In whom you delight.
Behold, He is coming,”
Says the Lord of hosts.

Malachi 4:5-6 (NKJV)

 

Behold, I will send you Elijah the prophet
Before the coming of the great and dreadful day of the Lord.
And he will turn
The hearts of the fathers to the children,
And the hearts of the children to their fathers,
Lest I come and strike the earth with a curse.”

So, what do we say about John 1:21 where John says he is not Elijah? It is probably safe to assume that John didn’t understand the questions. John could have taken the question literally and answered it in truth by saying he is not physically Elijah when the question could have been asked if he was a “type of Elijah”.

Headdress – Should women wear them in church today?

Introduction

First Corinthians 11:4-7 seems to imply that women should wear a headdress when attending church services.

1 Corinthians 11:4-7 (NKJV)

Every man praying or prophesying, having his head covered, dishonors his head. But every woman who prays or prophesies with her head uncovered dishonors her head, for that is one and the same as if her head were shaved. For if a woman is not covered, let her also be shorn. But if it is shameful for a woman to be shorn or shaved, let her be covered. For a man indeed ought not to cover his head, since he is the image and glory of God; but woman is the glory of man.

Differing Analysis

Length of Hair – Some suggest these verses deal with the length of the woman’s hair and not necessarily about a headdress. They believe it has to do with a God-ordained distinction between men and women that is to be demonstrated by the respective length of their hair.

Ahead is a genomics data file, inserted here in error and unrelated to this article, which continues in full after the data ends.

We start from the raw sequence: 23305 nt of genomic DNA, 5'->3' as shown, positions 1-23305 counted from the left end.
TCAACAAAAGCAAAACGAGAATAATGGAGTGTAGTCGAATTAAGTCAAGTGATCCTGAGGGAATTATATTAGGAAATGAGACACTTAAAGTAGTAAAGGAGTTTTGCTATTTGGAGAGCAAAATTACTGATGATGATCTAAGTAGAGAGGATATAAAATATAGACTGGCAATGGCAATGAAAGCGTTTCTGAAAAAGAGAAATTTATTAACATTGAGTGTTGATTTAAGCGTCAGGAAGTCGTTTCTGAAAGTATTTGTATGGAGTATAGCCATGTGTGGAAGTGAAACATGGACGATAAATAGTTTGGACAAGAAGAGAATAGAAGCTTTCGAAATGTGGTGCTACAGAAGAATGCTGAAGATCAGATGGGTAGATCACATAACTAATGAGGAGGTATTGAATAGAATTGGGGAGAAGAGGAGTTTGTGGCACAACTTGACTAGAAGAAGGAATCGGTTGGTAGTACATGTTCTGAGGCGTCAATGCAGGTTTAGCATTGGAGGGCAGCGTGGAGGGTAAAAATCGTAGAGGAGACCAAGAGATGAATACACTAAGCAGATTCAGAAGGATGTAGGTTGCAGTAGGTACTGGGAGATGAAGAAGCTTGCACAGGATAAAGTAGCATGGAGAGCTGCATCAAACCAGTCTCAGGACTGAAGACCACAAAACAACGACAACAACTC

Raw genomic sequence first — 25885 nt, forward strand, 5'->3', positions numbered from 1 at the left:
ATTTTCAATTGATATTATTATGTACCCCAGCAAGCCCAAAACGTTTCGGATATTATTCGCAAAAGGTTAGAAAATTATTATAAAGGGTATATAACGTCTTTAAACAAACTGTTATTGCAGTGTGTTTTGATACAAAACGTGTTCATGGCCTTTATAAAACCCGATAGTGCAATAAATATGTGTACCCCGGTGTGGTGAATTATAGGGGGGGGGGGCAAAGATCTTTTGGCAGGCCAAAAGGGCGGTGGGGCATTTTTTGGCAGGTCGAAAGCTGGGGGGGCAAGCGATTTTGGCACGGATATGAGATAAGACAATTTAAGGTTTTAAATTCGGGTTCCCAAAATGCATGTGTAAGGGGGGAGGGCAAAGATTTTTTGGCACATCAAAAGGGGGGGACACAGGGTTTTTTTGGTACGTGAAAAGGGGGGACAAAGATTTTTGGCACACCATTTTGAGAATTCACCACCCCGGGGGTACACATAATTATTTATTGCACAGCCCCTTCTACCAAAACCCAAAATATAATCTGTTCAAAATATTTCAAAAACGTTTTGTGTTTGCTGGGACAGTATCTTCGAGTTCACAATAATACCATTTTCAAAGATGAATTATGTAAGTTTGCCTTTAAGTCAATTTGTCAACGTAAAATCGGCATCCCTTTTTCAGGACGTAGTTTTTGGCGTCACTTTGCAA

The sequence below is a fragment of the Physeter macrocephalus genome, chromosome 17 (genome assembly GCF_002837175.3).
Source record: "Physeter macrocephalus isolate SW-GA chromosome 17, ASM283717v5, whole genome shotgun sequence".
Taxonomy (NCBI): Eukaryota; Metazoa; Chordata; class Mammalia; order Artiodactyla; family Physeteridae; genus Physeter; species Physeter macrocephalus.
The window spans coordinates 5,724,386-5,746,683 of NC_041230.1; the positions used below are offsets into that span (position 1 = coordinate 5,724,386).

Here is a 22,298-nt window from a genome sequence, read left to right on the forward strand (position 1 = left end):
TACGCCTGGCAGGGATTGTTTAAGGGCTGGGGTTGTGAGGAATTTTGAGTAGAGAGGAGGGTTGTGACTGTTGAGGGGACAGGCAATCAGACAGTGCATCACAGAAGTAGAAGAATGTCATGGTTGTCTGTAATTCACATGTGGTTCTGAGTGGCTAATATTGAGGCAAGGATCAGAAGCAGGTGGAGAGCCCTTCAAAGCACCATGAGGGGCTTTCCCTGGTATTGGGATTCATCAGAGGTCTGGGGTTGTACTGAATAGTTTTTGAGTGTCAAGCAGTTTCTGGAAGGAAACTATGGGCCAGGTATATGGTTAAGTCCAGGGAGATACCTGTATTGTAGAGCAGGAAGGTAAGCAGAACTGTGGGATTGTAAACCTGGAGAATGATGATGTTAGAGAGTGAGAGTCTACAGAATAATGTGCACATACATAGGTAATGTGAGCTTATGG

Authority – Paul is talking about authority. When we recognize the authority of God over us, we are subjecting ourselves to His authority. Likewise, women wearing the head covering were publically demonstrating their subjection to the authority placed over them.

Final Analysis

There is no such custom in the church:

1 Corinthians 11:13-16 (NKJV)

Judge among yourselves. Is it proper for a woman to pray to God with her head uncovered? 14 Does not even nature itself teach you that if a man has long hair, it is a dishonor to him? 15 But if a woman has long hair, it is a glory to her; for her hair is given to her[a] for a covering. 16 But if anyone seems to be contentious, we have no such custom, nor do the churches of God.

Elijah Ascends to Heaven – a Biblical Contradiction?

How many times are we told that the bible is full of contradictions? They say things like, “how can you rely on the bible? It’s full of contradictions and it can’t be used as a reliable source.” In this post, we’ll tackle one of those supposed contradictions.

Contradiction

Let’s take a look at two verses that seemingly contradict.

2 Kings 2:11 (NKJV)

11 Then it happened, as they continued on and talked, that suddenly a chariot of fire appeared with horses of fire, and separated the two of them; and Elijah went up by a whirlwind into heaven.

By reading 2 Kings 2:11, it appears that Elijah went up to heaven in a whirlwind. However, if we read the following verse, John 3:13, it would appear that Jesus contradicts 2 Kings 2:11 when he says no one has ascended to heaven.

John 3:13 (NKJV)

13 No one has ascended to heaven but He who came down from heaven, that is, the Son of Man who is in heaven.

I agree at first read these verses seem to be an obvious contradiction.

Contradiction Explained

A reoccurring answer to this contradiction is the differences in the Hebrew and Greek meanings of the word “heaven” used in these verses. In John 3:13, Jesus, explaining the origin of His authority to Nicodemus, referred to Himself as the Son of Man who would ascend to heaven. The Greek work used for “heaven” in this verse is ουρανονBiblehub translates this word as  “the region above the sidereal heavens, the seat of order of  things eternal and consummately perfect where God dwells and  other heavenly beings”. Other sources translate this area of heaven as “abode” or home of God the Father.